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Ernie Pyle

Ernest Taylor Pyle, better known as Ernie Pyle (August 3, 1900 - April 18, 1945) was an American journalist, who wrote as a roving correspondent for the Scripps Howard[?] newspaper chain from 1935 on. His articles were about the out-of-the-way places he visited and the people who lived there, told in a folksy style much like a personal letter from a friend, that won him a loyal following in as many as 200 newspapers.

He was born on a tenant farm near Dana, Indiana and wrote for local newspapers before moving to Washington, D.C.. He became the nation's first aviation columnist[?] and later was managing editor of the Washington Daily News[?] before taking on the national column.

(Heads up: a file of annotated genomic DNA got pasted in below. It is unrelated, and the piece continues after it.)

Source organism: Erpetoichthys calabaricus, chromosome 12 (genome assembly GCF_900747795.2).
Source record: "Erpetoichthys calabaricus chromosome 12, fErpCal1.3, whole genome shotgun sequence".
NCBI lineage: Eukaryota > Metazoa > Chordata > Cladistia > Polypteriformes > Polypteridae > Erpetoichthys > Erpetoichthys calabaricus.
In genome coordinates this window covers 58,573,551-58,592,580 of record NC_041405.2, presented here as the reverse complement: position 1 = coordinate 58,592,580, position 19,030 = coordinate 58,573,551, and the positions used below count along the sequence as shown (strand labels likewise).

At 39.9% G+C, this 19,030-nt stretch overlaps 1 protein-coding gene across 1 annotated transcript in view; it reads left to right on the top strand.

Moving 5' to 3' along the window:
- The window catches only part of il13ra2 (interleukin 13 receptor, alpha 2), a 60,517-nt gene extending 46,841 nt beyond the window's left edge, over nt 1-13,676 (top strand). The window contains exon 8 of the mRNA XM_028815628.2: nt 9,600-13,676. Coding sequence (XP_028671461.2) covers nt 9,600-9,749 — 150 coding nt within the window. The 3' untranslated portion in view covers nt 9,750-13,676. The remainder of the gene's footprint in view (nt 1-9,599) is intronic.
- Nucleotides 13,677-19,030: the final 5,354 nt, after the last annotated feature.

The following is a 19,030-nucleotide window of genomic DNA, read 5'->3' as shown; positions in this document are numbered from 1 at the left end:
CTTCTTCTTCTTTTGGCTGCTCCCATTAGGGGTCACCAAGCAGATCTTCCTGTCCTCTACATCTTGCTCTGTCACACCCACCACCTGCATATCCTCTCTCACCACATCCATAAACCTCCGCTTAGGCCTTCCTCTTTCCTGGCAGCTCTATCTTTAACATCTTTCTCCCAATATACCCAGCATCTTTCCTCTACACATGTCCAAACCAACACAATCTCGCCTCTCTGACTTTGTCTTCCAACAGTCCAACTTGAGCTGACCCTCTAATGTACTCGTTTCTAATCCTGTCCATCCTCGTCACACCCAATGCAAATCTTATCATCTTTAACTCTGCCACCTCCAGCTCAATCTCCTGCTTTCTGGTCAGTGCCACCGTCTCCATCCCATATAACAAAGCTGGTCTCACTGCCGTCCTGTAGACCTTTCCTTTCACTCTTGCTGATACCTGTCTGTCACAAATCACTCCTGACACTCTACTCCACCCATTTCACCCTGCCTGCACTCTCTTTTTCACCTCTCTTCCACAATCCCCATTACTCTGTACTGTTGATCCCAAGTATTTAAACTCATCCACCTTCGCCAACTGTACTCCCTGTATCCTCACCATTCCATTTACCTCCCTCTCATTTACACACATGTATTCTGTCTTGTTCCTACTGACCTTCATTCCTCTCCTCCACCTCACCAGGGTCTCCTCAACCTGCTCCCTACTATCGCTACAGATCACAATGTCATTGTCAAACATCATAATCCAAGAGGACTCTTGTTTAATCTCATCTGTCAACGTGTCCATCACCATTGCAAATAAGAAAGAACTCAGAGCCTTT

With the entry of the U.S. into World War II, Pyle became a war correspondent[?], applying his intimate style to World War II. Instead of the movements of armies or the activites of generals, Pyle wrote from the perspective of the common soldier, an approach that won him not only further popularity but the Pulitzer Prize in 1944.

In that year, he had written a column urging that soldiers in combat get "fight pay" as airmen were paid "flight pay". Congress passed a law giving soldiers 50 percent extra pay for combat service. The legislation was called "the Ernie Pyle bill."

He reported from the United States, Europe, Africa, and the Pacific. Pyle died on Ie Shima[?], an island off Okinawa, as the result of machine gun fire from an enemy sniper.


His columns have been collected into the following books:

  • Home Country, from his years roaming the United States
  • Ernie Pyle in England (1941)
  • Here is Your War (1943)
  • Brave Men (1944)
  • Last Chapter (1946)

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